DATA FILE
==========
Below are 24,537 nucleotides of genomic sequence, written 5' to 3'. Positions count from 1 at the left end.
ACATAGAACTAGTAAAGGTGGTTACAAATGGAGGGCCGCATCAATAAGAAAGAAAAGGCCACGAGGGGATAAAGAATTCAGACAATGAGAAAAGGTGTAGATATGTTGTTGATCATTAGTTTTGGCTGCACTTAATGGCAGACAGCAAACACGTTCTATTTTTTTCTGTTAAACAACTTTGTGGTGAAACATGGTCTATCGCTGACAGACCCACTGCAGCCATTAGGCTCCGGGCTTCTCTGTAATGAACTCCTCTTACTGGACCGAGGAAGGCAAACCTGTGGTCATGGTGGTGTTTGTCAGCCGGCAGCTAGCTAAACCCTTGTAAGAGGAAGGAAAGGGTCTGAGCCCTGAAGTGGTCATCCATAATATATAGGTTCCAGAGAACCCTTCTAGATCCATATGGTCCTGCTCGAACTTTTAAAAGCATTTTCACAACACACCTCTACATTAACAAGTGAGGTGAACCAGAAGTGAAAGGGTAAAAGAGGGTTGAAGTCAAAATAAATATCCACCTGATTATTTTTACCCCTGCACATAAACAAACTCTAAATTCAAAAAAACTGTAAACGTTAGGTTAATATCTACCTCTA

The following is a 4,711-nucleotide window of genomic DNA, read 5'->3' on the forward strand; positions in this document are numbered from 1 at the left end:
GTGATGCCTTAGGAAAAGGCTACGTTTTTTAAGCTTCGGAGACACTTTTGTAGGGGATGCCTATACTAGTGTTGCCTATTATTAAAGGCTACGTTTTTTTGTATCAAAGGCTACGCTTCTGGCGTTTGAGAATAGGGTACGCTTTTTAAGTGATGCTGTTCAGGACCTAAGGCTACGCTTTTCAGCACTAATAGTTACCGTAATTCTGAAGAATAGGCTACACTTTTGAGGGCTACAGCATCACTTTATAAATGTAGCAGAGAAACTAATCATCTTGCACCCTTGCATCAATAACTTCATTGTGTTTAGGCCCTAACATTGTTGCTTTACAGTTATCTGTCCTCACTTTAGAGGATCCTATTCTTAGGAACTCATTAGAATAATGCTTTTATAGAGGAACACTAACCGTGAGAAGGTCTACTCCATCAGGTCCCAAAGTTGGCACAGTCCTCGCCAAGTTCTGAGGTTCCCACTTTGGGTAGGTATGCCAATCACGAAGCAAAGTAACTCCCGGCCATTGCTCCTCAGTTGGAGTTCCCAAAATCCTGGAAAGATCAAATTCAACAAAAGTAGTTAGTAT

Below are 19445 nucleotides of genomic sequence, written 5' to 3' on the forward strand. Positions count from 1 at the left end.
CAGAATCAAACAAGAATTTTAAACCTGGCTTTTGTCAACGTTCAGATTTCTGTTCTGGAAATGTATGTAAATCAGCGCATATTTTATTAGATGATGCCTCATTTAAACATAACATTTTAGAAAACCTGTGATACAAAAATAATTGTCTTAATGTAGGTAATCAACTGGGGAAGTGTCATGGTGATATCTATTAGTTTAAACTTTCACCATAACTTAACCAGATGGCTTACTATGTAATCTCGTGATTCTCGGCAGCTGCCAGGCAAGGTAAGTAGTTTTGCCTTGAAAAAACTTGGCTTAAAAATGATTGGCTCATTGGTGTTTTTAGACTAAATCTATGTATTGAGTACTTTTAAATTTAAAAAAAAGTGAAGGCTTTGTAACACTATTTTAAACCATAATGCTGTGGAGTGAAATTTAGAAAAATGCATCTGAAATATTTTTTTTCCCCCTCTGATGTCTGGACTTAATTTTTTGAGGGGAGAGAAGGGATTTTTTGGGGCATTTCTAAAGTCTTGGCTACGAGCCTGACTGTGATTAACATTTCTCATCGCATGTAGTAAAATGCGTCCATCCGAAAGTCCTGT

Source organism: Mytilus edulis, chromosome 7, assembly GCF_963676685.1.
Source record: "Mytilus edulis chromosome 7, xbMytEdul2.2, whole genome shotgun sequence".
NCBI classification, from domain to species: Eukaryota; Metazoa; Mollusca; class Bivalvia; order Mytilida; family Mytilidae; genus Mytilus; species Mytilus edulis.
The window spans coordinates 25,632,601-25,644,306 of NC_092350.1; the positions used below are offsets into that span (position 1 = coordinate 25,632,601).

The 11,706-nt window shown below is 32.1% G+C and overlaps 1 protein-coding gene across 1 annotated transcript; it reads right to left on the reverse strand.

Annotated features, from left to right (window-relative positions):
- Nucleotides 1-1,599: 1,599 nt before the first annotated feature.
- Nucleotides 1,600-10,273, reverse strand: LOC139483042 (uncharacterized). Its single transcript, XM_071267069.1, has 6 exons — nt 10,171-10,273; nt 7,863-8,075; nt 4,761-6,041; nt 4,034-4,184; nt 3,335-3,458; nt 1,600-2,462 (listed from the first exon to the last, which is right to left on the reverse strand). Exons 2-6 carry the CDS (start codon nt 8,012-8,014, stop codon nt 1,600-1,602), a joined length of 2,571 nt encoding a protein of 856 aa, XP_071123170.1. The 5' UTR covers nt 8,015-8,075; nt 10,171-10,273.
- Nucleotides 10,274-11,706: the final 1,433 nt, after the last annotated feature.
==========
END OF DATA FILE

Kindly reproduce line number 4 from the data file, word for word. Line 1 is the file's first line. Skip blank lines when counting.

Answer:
GTGATGCCTTAGGAAAAGGCTACGTTTTTTAAGCTTCGGAGACACTTTTGTAGGGGATGCCTATACTAGTGTTGCCTATTATTAAAGGCTACGTTTTTTTGTATCAAAGGCTACGCTTCTGGCGTTTGAGAATAGGGTACGCTTTTTAAGTGATGCTGTTCAGGACCTAAGGCTACGCTTTTCAGCACTAATAGTTACCGTAATTCTGAAGAATAGGCTACACTTTTGAGGGCTACAGCATCACTTTATAAATGTAGCAGAGAAACTAATCATCTTGCACCCTTGCATCAATAACTTCATTGTGTTTAGGCCCTAACATTGTTGCTTTACAGTTATCTGTCCTCACTTTAGAGGATCCTATTCTTAGGAACTCATTAGAATAATGCTTTTATAGAGGAACACTAACCGTGAGAAGGTCTACTCCATCAGGTCCCAAAGTTGGCACAGTCCTCGCCAAGTTCTGAGGTTCCCACTTTGGGTAGGTATGCCAATCACGAAGCAAAGTAACTCCCGGCCATTGCTCCTCAGTTGGAGTTCCCAAAATCCTGGAAAGATCAAATTCAACAAAAGTAGTTAGTAT